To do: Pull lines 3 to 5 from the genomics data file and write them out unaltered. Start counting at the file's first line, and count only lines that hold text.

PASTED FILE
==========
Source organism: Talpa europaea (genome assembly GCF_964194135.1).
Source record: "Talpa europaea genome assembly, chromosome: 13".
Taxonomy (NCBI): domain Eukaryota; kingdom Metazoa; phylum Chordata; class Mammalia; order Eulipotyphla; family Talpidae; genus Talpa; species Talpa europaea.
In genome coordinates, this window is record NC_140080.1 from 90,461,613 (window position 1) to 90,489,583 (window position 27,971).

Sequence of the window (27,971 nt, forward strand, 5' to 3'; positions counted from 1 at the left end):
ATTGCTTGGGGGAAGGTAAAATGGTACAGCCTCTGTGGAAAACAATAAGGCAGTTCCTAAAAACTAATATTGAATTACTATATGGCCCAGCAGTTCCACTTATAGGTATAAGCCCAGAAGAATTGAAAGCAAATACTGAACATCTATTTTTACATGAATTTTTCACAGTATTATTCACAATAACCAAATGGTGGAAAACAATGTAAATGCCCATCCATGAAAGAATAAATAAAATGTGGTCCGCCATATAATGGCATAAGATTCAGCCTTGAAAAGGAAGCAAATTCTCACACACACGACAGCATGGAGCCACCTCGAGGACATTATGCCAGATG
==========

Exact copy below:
Taxonomy (NCBI): domain Eukaryota; kingdom Metazoa; phylum Chordata; class Mammalia; order Eulipotyphla; family Talpidae; genus Talpa; species Talpa europaea.
In genome coordinates, this window is record NC_140080.1 from 90,461,613 (window position 1) to 90,489,583 (window position 27,971).

Sequence of the window (27,971 nt, forward strand, 5' to 3'; positions counted from 1 at the left end):